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docker pull container.alin.io/crux
This image is deprecated due to maintainer inactivity (last updated Nov 2018; docker-library/official-images#5073).
See docker-library/official-images#7130 for discussion around an in-progress upstream update.
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CRUX is a lightweight Linux distribution for the x86-64 architecture targeted at experienced Linux users. The primary focus of this distribution is "keep it simple", which it reflects in a simple tar.gz-based package system, BSD-style initscripts, and a relatively small collection of trimmed packages. The secondary focus is utilization of new Linux features and recent tools and libraries. CRUX also has a ports system which makes it easy to install and upgrade applications.
There are many Linux distributions out there these days, so what makes CRUX any better than the others? The choice of distribution is a matter of taste, really. Here are a few hints about the tastes and goals of the people behind CRUX. CRUX is made with simplicity in mind from beginning to end.
Making it easy to create new and update old packages is essential; updating a package in CRUX is often just a matter of typing
pkgmk -d -u. The usage of ports helps keep your packages up-to-date; not the latest bleeding-edge-alpha version, but the latest stable version. Other features include creating packages optimized for your processor, eg. by compiling with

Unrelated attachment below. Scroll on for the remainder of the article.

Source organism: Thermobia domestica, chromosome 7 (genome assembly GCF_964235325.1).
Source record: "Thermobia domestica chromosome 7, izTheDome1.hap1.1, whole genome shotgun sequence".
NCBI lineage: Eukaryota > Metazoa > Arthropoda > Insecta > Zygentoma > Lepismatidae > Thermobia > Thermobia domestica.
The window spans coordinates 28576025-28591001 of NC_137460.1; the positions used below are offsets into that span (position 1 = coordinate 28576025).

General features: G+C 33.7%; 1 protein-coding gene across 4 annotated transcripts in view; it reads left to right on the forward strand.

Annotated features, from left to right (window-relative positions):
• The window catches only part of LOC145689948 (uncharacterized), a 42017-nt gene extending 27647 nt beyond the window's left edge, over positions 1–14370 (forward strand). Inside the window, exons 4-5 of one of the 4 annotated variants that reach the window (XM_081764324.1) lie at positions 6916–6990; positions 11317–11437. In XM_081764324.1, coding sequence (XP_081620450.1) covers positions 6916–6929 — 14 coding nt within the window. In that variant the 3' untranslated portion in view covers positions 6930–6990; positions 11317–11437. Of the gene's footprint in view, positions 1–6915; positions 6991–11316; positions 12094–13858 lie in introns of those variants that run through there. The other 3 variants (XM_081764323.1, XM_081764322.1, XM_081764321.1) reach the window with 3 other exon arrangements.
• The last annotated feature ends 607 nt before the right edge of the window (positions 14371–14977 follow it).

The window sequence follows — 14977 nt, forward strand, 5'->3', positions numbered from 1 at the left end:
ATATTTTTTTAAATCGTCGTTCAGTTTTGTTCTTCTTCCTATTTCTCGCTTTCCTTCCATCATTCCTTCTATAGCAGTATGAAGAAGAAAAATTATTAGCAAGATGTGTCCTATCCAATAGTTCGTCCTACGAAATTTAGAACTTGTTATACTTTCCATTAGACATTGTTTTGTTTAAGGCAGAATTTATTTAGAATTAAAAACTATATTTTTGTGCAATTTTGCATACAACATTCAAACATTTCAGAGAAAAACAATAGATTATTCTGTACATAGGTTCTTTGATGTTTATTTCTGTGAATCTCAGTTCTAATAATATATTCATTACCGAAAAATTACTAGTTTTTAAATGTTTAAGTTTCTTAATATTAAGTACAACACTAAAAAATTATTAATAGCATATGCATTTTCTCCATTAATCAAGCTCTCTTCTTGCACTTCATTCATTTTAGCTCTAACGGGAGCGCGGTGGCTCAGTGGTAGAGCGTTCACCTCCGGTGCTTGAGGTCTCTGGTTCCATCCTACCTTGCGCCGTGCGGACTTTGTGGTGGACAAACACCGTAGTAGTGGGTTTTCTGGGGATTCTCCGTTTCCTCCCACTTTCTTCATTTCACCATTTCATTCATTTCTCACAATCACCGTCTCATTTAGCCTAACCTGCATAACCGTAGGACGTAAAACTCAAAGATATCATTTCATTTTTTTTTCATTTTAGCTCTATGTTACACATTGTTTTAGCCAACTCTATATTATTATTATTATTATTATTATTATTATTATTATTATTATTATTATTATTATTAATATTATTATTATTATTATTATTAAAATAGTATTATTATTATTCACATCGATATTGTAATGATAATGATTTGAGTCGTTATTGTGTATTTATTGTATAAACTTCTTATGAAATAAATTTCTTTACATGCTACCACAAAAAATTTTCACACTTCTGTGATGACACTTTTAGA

-march=x86-64, and avoiding cluttering the filesystem with files you'll never use, eg.
/usr/doc/*, etc. If you need more information about a specific program, other than information found in the man-page, Google usually knows all about it.
Finally, it strives to use new features as they become available, as long as they are consistent with the rest of the goals. In short, CRUX might suit you very well if you are:
View license information for the software contained in this image (scroll to the "License" section at the end of the linked document).
As with all Docker images, these likely also contain other software which may be under other licenses (such as Bash, etc from the base distribution, along with any direct or indirect dependencies of the primary software being contained).
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As for any pre-built image usage, it is the image user's responsibility to ensure that any use of this image complies with any relevant licenses for all software contained within.